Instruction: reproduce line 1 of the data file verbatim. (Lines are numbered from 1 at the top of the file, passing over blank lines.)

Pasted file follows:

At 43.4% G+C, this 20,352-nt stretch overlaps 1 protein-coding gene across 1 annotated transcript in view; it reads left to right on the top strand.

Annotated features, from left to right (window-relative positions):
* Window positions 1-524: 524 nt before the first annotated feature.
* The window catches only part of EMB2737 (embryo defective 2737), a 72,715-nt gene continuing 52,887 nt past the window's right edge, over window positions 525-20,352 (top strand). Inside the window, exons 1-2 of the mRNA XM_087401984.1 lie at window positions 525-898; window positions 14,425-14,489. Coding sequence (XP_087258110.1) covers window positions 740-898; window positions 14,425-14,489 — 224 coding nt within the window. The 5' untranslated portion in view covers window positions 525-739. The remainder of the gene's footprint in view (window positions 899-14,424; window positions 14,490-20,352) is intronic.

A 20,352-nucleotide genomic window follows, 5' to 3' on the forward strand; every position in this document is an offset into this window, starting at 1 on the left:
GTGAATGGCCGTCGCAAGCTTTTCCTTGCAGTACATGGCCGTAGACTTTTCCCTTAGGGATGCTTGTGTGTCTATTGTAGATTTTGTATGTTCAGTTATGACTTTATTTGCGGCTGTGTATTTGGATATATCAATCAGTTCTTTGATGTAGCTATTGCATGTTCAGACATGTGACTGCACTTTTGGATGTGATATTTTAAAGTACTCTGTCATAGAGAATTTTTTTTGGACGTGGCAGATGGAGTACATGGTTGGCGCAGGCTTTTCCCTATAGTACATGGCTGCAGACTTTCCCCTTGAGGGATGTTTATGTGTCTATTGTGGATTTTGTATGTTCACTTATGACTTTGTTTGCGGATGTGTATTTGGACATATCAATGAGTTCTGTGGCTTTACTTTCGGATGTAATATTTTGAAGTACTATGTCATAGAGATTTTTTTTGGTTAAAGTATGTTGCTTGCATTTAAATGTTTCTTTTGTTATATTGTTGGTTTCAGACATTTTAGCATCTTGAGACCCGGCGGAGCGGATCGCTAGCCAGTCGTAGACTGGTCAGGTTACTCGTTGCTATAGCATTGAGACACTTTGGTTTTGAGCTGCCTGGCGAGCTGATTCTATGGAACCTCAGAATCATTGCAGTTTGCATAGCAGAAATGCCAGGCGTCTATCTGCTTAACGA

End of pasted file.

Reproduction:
At 43.4% G+C, this 20,352-nt stretch overlaps 1 protein-coding gene across 1 annotated transcript in view; it reads left to right on the top strand.